Justified: Saying Goodbye To Harlan County


Tonight was the final episode of Justified, a show that ran for six seasons on FX, chronicling the struggle between the good guys and the bad guys living in Harlan County, Kentucky. Admittedly I didn’t take an interest until January of 2013 when on the sage advice of several friends I finally got the first season on DVD. Thus began a three-season marathon that finished up approximately one week before Season Four began. So no, I’m not a fan from Day One. I AM however a YUUUGE fan of stars Timothy Olyphant, Walton Goggins, and Natalie Zea, and the roles they played all served as yet another commendation in their jacket for acting.

Along the way I also became big fans of Nick Searcy, Jacob Pitts, Erica Tazel, Joelle Carter, and many others who made guest appearances. Neal McDonough from Season Three was without a doubt my favorite and the most sick and vicious of all the villains, while Sam Elliott brought a cool, calm bad guy vibe to this final run of episodes. And I’d be remiss if I didn’t bring up the fact that Mary Steenburgen was a smoldering femme fatale these last two seasons who may or may not have been playing both sides. Point is, she looked HOT while doing it. As elegant as she was sexy, I’m gonna miss that devilish smile of hers.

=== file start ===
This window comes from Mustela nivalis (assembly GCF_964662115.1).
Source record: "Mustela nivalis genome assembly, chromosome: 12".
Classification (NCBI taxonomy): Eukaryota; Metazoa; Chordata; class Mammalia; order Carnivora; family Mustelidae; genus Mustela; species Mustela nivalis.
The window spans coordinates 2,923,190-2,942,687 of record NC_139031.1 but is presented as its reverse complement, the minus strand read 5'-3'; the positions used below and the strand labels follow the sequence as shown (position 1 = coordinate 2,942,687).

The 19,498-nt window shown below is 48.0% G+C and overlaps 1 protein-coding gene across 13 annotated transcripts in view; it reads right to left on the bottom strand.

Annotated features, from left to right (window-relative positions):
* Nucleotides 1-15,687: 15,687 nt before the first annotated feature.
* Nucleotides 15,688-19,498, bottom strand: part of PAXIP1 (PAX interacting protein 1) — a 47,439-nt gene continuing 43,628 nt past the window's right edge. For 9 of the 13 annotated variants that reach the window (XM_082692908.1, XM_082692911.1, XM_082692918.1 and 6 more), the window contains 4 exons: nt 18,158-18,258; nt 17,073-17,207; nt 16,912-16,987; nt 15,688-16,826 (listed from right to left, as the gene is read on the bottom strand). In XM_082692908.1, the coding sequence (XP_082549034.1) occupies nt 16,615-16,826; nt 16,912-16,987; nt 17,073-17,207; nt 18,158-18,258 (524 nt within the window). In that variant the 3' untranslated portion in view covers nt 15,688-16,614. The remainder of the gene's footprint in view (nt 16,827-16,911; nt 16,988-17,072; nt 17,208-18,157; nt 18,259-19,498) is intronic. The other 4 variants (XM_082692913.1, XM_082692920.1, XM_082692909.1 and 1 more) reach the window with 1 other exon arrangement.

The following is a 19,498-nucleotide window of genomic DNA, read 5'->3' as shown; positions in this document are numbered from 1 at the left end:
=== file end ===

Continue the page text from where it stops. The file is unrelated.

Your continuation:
Olyphant’s turn as Deputy U.S. Marshal Raylan Givens was the kind of stuff you just don’t get on television anymore: the calm, cool, collected lawman who once he set his mind to getting someone they were as good as in cuffs from the word go. From the very first episode he had one foot out of his personal Hell in Kentucky, and the other foot straddling the fine line of the law. His character was flawed, and often conflicted about what was the proper course of action. And who can forget his quickness on the draw anytime someone was foolish enough to pull on him, right?

With Justified, FX once again delivered an absolute winner of a show that can proudly stand alongside The Shield and Sons of Anarchy as some of the best television of the last decade. The back-and-forth dialogue between Olyphant and Goggins as perennial protagonist Boyd Crowder was truly on another level, year after year. I’m not sure there will ever be a modern day western as good as this again, but at least we have this to re-live over and over, like I intend to.

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